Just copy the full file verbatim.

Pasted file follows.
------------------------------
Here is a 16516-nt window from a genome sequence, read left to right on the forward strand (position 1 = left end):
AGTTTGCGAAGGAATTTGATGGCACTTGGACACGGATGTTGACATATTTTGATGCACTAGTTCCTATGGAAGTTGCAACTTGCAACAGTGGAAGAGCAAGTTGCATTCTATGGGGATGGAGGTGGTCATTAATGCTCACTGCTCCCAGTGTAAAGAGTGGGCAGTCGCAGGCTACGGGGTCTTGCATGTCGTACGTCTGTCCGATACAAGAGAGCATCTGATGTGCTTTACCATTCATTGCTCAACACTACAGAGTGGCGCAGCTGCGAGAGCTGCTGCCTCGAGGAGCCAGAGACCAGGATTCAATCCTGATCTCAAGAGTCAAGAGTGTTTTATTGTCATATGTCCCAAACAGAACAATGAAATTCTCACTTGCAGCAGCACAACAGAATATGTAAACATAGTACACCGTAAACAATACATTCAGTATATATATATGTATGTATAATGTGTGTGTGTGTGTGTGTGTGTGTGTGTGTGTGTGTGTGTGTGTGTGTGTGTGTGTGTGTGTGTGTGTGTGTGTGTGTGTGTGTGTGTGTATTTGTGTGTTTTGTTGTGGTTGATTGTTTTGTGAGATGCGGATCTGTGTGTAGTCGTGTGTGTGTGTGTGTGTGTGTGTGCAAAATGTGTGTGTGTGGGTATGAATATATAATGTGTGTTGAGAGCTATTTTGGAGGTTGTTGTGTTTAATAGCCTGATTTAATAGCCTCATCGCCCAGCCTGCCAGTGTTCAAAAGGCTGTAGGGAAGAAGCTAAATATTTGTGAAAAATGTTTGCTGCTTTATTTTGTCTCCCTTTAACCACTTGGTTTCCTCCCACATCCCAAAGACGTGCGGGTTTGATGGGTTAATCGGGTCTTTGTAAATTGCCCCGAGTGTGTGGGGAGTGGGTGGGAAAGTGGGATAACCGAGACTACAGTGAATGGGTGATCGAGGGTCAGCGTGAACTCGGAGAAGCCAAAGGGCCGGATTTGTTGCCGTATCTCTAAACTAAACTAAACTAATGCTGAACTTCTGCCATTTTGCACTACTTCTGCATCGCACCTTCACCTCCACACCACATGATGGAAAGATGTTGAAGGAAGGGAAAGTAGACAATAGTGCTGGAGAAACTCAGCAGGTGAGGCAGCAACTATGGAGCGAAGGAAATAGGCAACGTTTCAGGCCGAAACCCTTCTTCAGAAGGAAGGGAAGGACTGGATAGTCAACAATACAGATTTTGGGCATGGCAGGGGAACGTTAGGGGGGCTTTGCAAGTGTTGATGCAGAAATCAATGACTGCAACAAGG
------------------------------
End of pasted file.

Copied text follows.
Here is a 16516-nt window from a genome sequence, read left to right on the forward strand (position 1 = left end):
AGTTTGCGAAGGAATTTGATGGCACTTGGACACGGATGTTGACATATTTTGATGCACTAGTTCCTATGGAAGTTGCAACTTGCAACAGTGGAAGAGCAAGTTGCATTCTATGGGGATGGAGGTGGTCATTAATGCTCACTGCTCCCAGTGTAAAGAGTGGGCAGTCGCAGGCTACGGGGTCTTGCATGTCGTACGTCTGTCCGATACAAGAGAGCATCTGATGTGCTTTACCATTCATTGCTCAACACTACAGAGTGGCGCAGCTGCGAGAGCTGCTGCCTCGAGGAGCCAGAGACCAGGATTCAATCCTGATCTCAAGAGTCAAGAGTGTTTTATTGTCATATGTCCCAAACAGAACAATGAAATTCTCACTTGCAGCAGCACAACAGAATATGTAAACATAGTACACCGTAAACAATACATTCAGTATATATATATGTATGTATAATGTGTGTGTGTGTGTGTGTGTGTGTGTGTGTGTGTGTGTGTGTGTGTGTGTGTGTGTGTGTGTGTGTGTGTGTGTGTGTGTGTGTGTGTGTATTTGTGTGTTTTGTTGTGGTTGATTGTTTTGTGAGATGCGGATCTGTGTGTAGTCGTGTGTGTGTGTGTGTGTGTGTGTGCAAAATGTGTGTGTGTGGGTATGAATATATAATGTGTGTTGAGAGCTATTTTGGAGGTTGTTGTGTTTAATAGCCTGATTTAATAGCCTCATCGCCCAGCCTGCCAGTGTTCAAAAGGCTGTAGGGAAGAAGCTAAATATTTGTGAAAAATGTTTGCTGCTTTATTTTGTCTCCCTTTAACCACTTGGTTTCCTCCCACATCCCAAAGACGTGCGGGTTTGATGGGTTAATCGGGTCTTTGTAAATTGCCCCGAGTGTGTGGGGAGTGGGTGGGAAAGTGGGATAACCGAGACTACAGTGAATGGGTGATCGAGGGTCAGCGTGAACTCGGAGAAGCCAAAGGGCCGGATTTGTTGCCGTATCTCTAAACTAAACTAAACTAATGCTGAACTTCTGCCATTTTGCACTACTTCTGCATCGCACCTTCACCTCCACACCACATGATGGAAAGATGTTGAAGGAAGGGAAAGTAGACAATAGTGCTGGAGAAACTCAGCAGGTGAGGCAGCAACTATGGAGCGAAGGAAATAGGCAACGTTTCAGGCCGAAACCCTTCTTCAGAAGGAAGGGAAGGACTGGATAGTCAACAATACAGATTTTGGGCATGGCAGGGGAACGTTAGGGGGGCTTTGCAAGTGTTGATGCAGAAATCAATGACTGCAACAAGG